*Article by Ryley Rubin Pogensky. Feature image by Katya Moorman.
A week ago, I wrote an article for Qwear, a fashion site that often steps outside of clothing and addresses issues in the LGBTQ community. As a black blogger who is also a trans man, I decided to write an article about the growing problem in the transgender community of white trans men taking up every possible inch of space with no accountability for their privilege. I wrote in a what I thought to be a very calm, level headed voice. I was asking for conversation, for dialogue. For white trans folks to take some form of responsibility. It did not take long for those same people to come at me. Well. I have heard your shots. And I am firing back. My name is Ryley Rubin Pogensky, and I am a black queer trans man. I usually call for everyone to check themselves in all spaces, to try and acknowledge and understand where and when their voice matters in conversation. In this post, I will not be doing that. In this post I am, as they say, going in. In the words of Nappy Roots: Let’s Begin.
It’s February. Which means more than half of the country is frozen, everyone is scrambling to figure out how to do their taxes, and for 28 days America is reminded of the fact that this world has produced a hell of a lot of important, brilliant, smart, talented and gifted humans who happen to be Black! It also means that Black people in this country have to sit through 28 days of hearing white people ask why Black History Month needs to exist? Oh I don’t know, maybe because it is currently 2015 and a college chose to honor truly amazing leaders and icons by offering its students fried chicken! Just like the Blacks eat!
via USA Today
But that hat’s not racism. That’s just lunch. Right?
After my post came out, a few days later a familiar face was filling my newsfeed. FTM Magazine had put Aydian Dowling on it’s cover. Aydian is a white, cis passing, trans man. On the cover he recreated a shoot Adam Levine of Marroon 5 had done. The cover quickly went viral. And yet again we all got to see a buff white trans man getting all of the media’s attention. My own inbox quickly became filled with the opinions of trans men, highlighting that what I had written days earlier was literally being played out in real life. Conversation after conversation ensued about how it was time we all did more than talk about this issue. But put our words, our network, and our passion to good use. During all of these conversations, I was shocked to receive a message from FTM Magazine’s owner Jason Robert Ballard, asking me to submit to FTM Magazine. This is where an entirely new shit storm began, both for me mentally, and visually on FTM Magazines Facebook wall.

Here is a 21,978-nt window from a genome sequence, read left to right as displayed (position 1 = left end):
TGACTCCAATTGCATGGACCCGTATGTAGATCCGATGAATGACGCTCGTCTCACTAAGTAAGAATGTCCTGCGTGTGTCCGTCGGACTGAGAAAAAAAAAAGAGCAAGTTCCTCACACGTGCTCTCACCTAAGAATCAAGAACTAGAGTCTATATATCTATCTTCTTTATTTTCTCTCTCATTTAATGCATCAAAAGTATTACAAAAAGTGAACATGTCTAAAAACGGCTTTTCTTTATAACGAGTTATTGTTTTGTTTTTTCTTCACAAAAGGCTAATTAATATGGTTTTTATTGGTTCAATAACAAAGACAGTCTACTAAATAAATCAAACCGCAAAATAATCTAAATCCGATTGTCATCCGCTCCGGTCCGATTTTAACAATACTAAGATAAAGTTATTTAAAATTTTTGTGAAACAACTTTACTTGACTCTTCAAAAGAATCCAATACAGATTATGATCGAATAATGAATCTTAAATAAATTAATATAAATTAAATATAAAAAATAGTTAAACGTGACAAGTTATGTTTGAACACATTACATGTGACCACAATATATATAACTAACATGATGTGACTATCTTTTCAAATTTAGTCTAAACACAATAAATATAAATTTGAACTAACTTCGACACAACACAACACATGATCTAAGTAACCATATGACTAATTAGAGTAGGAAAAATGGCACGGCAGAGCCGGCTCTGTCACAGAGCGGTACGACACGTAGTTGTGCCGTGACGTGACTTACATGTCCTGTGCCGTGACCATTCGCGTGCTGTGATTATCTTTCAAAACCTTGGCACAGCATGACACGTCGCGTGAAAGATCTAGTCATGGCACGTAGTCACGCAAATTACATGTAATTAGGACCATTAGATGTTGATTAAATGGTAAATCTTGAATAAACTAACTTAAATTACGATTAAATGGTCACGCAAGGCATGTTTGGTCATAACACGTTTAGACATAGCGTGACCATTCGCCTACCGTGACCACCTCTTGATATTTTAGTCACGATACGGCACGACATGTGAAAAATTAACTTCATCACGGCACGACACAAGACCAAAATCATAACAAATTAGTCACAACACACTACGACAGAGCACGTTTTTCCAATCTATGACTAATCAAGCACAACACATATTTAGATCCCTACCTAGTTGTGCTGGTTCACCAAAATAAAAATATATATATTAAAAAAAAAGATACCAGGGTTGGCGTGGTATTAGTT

When you call a spade a spade, isn’t it refreshing to see that spade act exactly as you predicted? Not exactly when that spade is racism. FTM Magazine posted my Qwear article and the comments represented my exact reasons of hesitation for writing for this magazine in the first place. FTM Magazine largely caters to a genre of people I do not write for. Folks who talk about reverse racism being real. You know, those same people who either inwardly or outwardly question why Black History Month needs to exist. I would like to take a moment and directly respond to a few of the comments left underneath my article. And would like for you all to see what happens when a black person calmly tries to address privilege to a room of white people. To be fair, one of the comments comes from a Black person. I will happily address that comment as well.
Comment #1. “This article is hardly journalism but a heavy opinion piece. I appreciate different voices coming out and sharing their experience, this was less a sharing of experience and more an address to white masculine of center transgender folk. The articles title was also misleading.”
You’re right! This is an opinion piece. But correct me if I’m wrong – since when does an opinion piece not count as journalism? I think a sharing experience occurs when one voice speaks out and reaches out to other voices, just because that voice makes you feel uncomfortable doesn’t make the article nor substance of it less than.
“The deaths in the past year on transwomen have been hard for the community, and for trans women of colour particularly given four or more of those deaths were on women of colour. What needs to be addressed is homophobia and transphobia within the black community.”
NOW you need to sit down, wrap it up, and shut it up. How darling of a white person to tell the Black community that WE need to address the problems WE have with racism and transphobia. The reason so many trans women of color are being murdered is because Black people are transphobic assholes, thank you for clearing that up.
“Also, white people can be discriminated based on their race depending on where you are from. There is also economic based discrimination, disability based discrimination and age based discrimination.”